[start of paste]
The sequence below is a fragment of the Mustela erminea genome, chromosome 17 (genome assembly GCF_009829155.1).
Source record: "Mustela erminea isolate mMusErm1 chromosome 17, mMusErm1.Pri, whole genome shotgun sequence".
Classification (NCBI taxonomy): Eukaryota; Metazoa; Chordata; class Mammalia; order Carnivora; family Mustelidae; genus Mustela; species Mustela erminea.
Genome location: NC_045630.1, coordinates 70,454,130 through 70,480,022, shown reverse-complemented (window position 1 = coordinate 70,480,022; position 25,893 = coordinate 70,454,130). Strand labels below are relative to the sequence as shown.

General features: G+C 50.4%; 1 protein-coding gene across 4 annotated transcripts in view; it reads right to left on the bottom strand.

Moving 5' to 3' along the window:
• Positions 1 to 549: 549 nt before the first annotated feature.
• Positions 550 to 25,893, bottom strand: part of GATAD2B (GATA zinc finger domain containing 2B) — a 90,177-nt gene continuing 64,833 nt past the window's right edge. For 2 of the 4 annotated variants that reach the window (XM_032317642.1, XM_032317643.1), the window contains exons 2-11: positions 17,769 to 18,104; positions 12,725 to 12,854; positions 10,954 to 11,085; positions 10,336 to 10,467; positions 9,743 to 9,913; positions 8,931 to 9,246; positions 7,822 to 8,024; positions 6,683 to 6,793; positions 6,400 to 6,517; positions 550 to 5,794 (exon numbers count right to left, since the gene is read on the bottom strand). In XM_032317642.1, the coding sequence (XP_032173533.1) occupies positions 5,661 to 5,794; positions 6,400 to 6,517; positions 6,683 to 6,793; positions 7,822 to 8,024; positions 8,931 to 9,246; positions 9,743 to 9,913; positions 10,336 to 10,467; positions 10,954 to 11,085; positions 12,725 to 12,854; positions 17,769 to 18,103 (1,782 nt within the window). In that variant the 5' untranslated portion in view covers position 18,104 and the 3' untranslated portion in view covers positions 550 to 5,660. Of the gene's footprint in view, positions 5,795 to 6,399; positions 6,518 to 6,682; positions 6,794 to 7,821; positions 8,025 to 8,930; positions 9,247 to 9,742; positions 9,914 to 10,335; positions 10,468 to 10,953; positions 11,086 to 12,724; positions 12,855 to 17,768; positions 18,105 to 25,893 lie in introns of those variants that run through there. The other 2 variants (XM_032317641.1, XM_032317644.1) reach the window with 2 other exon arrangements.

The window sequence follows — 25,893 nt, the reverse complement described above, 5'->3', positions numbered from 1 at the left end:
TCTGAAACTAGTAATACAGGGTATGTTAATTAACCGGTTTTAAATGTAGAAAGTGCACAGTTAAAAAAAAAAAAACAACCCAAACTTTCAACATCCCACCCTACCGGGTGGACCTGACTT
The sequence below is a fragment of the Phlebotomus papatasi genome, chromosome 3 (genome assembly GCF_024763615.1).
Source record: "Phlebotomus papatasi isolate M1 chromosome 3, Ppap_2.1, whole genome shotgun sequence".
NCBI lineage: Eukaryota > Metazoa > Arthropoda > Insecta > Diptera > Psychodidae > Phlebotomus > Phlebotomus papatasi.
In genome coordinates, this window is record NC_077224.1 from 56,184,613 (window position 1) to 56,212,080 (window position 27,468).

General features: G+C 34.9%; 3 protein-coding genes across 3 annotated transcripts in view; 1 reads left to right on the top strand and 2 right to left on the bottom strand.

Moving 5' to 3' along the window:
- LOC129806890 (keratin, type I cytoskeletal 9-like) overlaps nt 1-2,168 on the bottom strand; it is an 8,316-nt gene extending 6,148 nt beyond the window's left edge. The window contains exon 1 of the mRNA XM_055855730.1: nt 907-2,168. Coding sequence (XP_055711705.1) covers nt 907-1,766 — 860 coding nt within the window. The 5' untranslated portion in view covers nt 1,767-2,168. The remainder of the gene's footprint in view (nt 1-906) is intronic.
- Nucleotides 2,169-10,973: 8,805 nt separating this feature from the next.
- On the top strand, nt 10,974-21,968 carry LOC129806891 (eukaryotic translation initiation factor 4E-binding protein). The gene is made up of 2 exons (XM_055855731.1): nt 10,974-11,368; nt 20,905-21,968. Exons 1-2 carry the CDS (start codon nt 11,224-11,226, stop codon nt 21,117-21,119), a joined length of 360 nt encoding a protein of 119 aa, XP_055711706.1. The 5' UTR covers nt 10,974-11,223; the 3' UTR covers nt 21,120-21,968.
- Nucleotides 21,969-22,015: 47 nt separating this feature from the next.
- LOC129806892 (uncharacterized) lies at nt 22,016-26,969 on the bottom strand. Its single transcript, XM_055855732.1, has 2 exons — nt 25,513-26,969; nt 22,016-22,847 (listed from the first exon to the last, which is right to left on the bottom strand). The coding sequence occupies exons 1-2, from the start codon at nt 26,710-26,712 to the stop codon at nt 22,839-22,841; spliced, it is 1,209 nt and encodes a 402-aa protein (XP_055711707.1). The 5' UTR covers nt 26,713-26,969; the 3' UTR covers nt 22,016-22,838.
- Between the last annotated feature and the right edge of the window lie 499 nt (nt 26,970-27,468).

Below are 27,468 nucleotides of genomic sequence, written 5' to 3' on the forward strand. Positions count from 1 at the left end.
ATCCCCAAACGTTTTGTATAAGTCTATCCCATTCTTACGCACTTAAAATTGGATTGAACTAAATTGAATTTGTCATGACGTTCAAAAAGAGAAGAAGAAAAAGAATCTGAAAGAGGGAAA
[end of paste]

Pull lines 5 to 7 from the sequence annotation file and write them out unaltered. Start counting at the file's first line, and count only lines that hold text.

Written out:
General features: G+C 50.4%; 1 protein-coding gene across 4 annotated transcripts in view; it reads right to left on the bottom strand.

Moving 5' to 3' along the window:
• Positions 1 to 549: 549 nt before the first annotated feature.